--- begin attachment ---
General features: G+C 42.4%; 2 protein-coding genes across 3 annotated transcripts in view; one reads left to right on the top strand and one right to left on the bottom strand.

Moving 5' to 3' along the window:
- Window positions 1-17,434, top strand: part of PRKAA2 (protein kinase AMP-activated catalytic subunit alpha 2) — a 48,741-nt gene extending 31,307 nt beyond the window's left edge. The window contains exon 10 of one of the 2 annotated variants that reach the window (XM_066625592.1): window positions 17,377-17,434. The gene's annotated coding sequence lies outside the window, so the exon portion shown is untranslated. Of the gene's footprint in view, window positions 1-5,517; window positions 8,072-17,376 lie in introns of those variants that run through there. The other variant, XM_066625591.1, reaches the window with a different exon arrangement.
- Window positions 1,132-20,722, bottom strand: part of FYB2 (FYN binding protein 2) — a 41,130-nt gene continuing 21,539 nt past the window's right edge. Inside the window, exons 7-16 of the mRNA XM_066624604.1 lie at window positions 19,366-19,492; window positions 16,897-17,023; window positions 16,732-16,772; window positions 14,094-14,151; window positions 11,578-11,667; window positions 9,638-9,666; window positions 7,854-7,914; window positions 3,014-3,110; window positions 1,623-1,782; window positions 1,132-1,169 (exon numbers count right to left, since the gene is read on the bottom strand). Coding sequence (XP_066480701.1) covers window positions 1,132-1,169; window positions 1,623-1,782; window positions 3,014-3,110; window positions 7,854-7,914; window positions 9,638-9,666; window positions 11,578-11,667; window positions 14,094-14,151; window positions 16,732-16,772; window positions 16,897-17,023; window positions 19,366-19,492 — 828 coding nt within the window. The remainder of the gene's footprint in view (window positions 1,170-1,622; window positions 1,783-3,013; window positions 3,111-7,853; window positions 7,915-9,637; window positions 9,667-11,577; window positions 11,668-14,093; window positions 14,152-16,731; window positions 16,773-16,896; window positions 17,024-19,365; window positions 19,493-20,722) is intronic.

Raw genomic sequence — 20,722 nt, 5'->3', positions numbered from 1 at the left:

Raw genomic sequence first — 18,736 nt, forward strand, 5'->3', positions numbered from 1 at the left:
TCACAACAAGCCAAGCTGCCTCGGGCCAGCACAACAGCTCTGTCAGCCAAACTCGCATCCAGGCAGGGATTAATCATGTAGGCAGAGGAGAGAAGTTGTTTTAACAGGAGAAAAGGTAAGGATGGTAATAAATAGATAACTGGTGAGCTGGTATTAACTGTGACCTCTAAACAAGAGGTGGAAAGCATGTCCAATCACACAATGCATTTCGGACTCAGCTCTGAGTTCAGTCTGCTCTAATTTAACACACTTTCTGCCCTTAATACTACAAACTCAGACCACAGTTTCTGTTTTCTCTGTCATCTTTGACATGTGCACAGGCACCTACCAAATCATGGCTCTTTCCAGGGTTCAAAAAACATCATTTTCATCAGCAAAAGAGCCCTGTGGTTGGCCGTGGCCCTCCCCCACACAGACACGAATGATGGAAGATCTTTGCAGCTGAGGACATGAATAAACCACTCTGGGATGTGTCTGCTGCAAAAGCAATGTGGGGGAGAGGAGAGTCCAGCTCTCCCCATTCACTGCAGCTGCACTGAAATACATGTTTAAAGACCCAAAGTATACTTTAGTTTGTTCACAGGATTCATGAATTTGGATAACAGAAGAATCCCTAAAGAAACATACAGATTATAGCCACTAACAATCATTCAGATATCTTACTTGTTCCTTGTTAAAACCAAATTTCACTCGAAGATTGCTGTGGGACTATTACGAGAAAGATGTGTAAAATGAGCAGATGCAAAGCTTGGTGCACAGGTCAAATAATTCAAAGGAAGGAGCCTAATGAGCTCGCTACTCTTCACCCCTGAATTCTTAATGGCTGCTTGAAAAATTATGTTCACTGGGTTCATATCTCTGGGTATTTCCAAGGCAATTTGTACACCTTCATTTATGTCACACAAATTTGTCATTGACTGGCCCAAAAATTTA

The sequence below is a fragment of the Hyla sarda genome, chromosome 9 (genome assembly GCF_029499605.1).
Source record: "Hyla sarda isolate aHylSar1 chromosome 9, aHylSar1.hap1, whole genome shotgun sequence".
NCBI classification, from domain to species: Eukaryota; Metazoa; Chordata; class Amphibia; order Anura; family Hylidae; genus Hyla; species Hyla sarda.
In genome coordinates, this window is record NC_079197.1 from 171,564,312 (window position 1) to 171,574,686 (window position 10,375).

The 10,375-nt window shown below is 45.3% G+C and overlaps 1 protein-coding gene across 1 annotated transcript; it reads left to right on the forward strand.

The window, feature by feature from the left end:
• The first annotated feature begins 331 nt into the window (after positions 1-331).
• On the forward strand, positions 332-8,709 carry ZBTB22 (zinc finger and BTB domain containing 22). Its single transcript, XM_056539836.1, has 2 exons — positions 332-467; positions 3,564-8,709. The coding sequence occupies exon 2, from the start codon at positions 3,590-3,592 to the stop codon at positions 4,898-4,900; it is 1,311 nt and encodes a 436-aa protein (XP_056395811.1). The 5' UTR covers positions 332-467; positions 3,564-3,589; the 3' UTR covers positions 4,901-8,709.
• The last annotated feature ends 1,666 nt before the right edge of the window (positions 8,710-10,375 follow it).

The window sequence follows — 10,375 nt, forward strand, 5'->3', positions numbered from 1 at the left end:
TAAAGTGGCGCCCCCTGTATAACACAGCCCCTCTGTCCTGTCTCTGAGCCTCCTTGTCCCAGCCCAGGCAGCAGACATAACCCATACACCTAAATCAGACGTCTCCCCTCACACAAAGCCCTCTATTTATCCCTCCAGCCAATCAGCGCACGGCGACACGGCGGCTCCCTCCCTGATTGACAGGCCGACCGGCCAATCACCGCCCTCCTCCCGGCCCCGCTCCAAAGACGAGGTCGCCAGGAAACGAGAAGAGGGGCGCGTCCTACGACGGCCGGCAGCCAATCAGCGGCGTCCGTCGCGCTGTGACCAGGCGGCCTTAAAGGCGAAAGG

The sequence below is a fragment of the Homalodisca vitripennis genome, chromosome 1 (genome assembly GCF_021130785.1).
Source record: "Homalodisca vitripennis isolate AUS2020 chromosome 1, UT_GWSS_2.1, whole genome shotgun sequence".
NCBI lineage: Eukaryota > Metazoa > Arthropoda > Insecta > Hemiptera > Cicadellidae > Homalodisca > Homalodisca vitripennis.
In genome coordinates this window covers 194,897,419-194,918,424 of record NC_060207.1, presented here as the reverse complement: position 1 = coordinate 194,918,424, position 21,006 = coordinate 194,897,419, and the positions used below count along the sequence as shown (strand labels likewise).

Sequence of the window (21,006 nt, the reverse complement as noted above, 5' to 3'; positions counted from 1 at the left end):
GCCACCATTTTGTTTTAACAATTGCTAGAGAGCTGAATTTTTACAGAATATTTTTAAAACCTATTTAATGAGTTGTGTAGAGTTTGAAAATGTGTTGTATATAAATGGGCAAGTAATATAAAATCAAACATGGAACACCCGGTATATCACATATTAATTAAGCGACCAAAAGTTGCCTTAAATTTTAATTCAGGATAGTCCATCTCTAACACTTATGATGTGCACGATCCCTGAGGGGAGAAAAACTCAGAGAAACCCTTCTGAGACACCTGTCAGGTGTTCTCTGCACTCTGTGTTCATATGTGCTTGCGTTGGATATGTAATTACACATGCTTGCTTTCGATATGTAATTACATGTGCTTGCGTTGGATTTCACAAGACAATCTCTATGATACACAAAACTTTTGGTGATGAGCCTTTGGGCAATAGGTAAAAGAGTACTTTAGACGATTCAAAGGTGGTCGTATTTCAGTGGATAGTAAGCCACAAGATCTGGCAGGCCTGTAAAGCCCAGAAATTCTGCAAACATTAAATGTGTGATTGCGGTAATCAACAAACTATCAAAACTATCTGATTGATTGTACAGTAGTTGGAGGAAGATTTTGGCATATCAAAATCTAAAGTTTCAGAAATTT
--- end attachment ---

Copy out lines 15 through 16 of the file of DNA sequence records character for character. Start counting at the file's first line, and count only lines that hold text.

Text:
• On the forward strand, positions 332-8,709 carry ZBTB22 (zinc finger and BTB domain containing 22). Its single transcript, XM_056539836.1, has 2 exons — positions 332-467; positions 3,564-8,709. The coding sequence occupies exon 2, from the start codon at positions 3,590-3,592 to the stop codon at positions 4,898-4,900; it is 1,311 nt and encodes a 436-aa protein (XP_056395811.1). The 5' UTR covers positions 332-467; positions 3,564-3,589; the 3' UTR covers positions 4,901-8,709.
• The last annotated feature ends 1,666 nt before the right edge of the window (positions 8,710-10,375 follow it).